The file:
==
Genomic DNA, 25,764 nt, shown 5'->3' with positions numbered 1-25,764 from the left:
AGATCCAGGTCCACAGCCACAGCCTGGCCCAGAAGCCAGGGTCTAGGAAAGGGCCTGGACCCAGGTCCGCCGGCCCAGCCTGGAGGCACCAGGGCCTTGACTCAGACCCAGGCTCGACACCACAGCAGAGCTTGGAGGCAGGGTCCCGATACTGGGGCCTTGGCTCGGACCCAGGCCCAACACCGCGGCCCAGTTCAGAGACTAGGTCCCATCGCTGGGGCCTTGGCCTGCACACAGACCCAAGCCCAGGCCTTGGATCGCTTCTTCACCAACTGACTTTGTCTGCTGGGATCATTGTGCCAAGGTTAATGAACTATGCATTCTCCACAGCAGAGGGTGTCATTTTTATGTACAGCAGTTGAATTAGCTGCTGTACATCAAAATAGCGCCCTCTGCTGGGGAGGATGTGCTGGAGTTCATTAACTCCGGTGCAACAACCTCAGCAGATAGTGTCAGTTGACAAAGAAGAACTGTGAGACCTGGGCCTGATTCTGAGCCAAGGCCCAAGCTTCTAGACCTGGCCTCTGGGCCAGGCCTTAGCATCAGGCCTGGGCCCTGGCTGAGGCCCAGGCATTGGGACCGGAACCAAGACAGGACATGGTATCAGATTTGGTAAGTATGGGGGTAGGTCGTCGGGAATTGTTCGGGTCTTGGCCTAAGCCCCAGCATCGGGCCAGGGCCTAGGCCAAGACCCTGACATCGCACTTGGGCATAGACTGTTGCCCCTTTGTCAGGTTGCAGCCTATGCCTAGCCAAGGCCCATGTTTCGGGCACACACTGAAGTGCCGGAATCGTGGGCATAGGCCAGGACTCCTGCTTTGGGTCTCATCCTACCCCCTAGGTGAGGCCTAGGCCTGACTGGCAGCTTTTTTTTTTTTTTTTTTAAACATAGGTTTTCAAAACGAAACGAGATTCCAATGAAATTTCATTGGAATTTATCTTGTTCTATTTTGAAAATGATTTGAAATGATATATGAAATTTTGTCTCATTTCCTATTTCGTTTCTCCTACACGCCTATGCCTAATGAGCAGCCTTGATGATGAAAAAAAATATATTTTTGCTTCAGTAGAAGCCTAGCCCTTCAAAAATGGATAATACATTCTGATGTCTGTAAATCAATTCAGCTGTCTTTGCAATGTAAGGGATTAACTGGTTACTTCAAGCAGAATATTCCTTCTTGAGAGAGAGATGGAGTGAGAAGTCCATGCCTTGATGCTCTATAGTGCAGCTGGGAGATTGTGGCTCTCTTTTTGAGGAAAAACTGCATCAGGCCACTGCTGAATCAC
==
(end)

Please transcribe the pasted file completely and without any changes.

Genomic DNA, 25,764 nt, shown 5'->3' with positions numbered 1-25,764 from the left:
AGATCCAGGTCCACAGCCACAGCCTGGCCCAGAAGCCAGGGTCTAGGAAAGGGCCTGGACCCAGGTCCGCCGGCCCAGCCTGGAGGCACCAGGGCCTTGACTCAGACCCAGGCTCGACACCACAGCAGAGCTTGGAGGCAGGGTCCCGATACTGGGGCCTTGGCTCGGACCCAGGCCCAACACCGCGGCCCAGTTCAGAGACTAGGTCCCATCGCTGGGGCCTTGGCCTGCACACAGACCCAAGCCCAGGCCTTGGATCGCTTCTTCACCAACTGACTTTGTCTGCTGGGATCATTGTGCCAAGGTTAATGAACTATGCATTCTCCACAGCAGAGGGTGTCATTTTTATGTACAGCAGTTGAATTAGCTGCTGTACATCAAAATAGCGCCCTCTGCTGGGGAGGATGTGCTGGAGTTCATTAACTCCGGTGCAACAACCTCAGCAGATAGTGTCAGTTGACAAAGAAGAACTGTGAGACCTGGGCCTGATTCTGAGCCAAGGCCCAAGCTTCTAGACCTGGCCTCTGGGCCAGGCCTTAGCATCAGGCCTGGGCCCTGGCTGAGGCCCAGGCATTGGGACCGGAACCAAGACAGGACATGGTATCAGATTTGGTAAGTATGGGGGTAGGTCGTCGGGAATTGTTCGGGTCTTGGCCTAAGCCCCAGCATCGGGCCAGGGCCTAGGCCAAGACCCTGACATCGCACTTGGGCATAGACTGTTGCCCCTTTGTCAGGTTGCAGCCTATGCCTAGCCAAGGCCCATGTTTCGGGCACACACTGAAGTGCCGGAATCGTGGGCATAGGCCAGGACTCCTGCTTTGGGTCTCATCCTACCCCCTAGGTGAGGCCTAGGCCTGACTGGCAGCTTTTTTTTTTTTTTTTTTAAACATAGGTTTTCAAAACGAAACGAGATTCCAATGAAATTTCATTGGAATTTATCTTGTTCTATTTTGAAAATGATTTGAAATGATATATGAAATTTTGTCTCATTTCCTATTTCGTTTCTCCTACACGCCTATGCCTAATGAGCAGCCTTGATGATGAAAAAAAATATATTTTTGCTTCAGTAGAAGCCTAGCCCTTCAAAAATGGATAATACATTCTGATGTCTGTAAATCAATTCAGCTGTCTTTGCAATGTAAGGGATTAACTGGTTACTTCAAGCAGAATATTCCTTCTTGAGAGAGAGATGGAGTGAGAAGTCCATGCCTTGATGCTCTATAGTGCAGCTGGGAGATTGTGGCTCTCTTTTTGAGGAAAAACTGCATCAGGCCACTGCTGAATCAC